Various lenders have bridging loans that allow you to do either of these options above however you should be ensure you fully understand the bridging loan you agree to as sometimes they can have some onerous terms and conditions such as a time limit to sell your old home beyond which penalty interest rates are charged. If you are happy with the various conditions of a bridging type loan they may be a good option because sometimes the lender will calculate your serviceability of such loans on the end debt rather than the interim debt.

 

Rent Out The Old Home (keep as an investment) and Buy a New Home (to live in)

A final alternative may be to keep your existing property into the future and convert it to an investment property. This may suit some people who are interested in building a portfolio of property assets. The end loan is larger so generally you will want to be confident you can afford such a situation often is possible because the rent that is received on the new investment property (ie your old home) partially offsets the cost of the loan. Such situations allow higher gearing into the property market which may suit some investors.

 

 

Buy a New Home

If you've previously owned property (but don’t anymore) and now want to buy a home again then some inpageation relevant to first home buyers may also be relevant to you ( First home buyer page).

The main difference between your situation and that of a first home buyer is that you may not be eligible for any stamp duty exemptions (dependent on your state) nor the First Home Owners Grant. This means that your required deposit will likely be higher at various property cost prices compared to a first home buyer.

The total cost price of your property will be the sum of ..

  1. Property Price
  2. Stamp duties payable (some states may still offer some discounts for owner occupied purchases)
  3. Other purchase costs ie conveyancer, loan application fees etc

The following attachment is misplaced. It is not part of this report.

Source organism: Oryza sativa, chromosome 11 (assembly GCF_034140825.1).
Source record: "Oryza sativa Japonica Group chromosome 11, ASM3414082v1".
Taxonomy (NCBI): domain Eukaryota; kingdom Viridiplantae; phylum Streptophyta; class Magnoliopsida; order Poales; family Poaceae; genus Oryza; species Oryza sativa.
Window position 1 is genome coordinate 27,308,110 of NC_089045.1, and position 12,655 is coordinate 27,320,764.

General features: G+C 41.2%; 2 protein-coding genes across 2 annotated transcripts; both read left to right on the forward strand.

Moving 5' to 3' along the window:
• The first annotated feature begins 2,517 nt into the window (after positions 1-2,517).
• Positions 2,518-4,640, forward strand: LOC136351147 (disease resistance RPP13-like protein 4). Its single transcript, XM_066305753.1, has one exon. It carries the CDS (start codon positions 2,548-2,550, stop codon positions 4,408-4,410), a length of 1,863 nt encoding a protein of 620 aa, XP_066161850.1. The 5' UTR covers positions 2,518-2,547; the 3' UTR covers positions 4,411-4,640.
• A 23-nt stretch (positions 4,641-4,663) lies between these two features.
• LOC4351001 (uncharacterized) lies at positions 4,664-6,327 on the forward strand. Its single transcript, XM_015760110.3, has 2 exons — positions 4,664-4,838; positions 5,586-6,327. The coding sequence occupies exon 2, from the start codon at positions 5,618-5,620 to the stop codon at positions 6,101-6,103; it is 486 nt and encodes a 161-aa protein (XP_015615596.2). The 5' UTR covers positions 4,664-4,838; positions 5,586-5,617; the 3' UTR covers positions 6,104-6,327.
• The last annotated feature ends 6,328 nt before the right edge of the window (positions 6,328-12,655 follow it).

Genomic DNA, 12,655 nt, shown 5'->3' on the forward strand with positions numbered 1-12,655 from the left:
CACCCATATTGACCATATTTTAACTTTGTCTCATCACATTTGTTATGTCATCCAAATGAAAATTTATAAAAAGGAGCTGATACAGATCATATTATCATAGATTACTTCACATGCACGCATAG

Since the banks will lend a maxmimum of 95% of the underlying property cost price, the amount of deposit required by you will be equal to 5% of the underlying property cost PLUS stamp duties and any other smaller government charges (ie registrations) PLUS other buying costs (conveyancer, loan application fees etc). For example a $500,000 home purchase in NSW for a non-first home buyer would require about $45,000 deposit. See sample loan report.

 

Home Loan Advice Centre's loan service is provided to you completely free of charge. We can do this because our lenders (30 of Australia's main lending institutions) pay us commissions based on the wholesale volume of loans our group refers to them. We can therefore, offer you our experience and expertise, and guide you through the entire home buying journey, without charging you a cent. You end up with exactly the same loan if you'd organised it through a bank yourself, but we do all the leg work and negotiations with the banks for you ..... a great result!

So if you are looking to buy a home or investment property visit our 5 minute online enquiry page. We'll assess your loan options and send you a full report of your capacity. Also we'll include parts 1 and 2 of our eCourse ... an indepth guide to buying property in Australia. Click to see a sample.

 

For more inpageation please call Home Loan Advice Centre on 02-9210-1000 or see the following links…

 

Application process

How much can I borrow

Repayment calculator

Loan enquiry page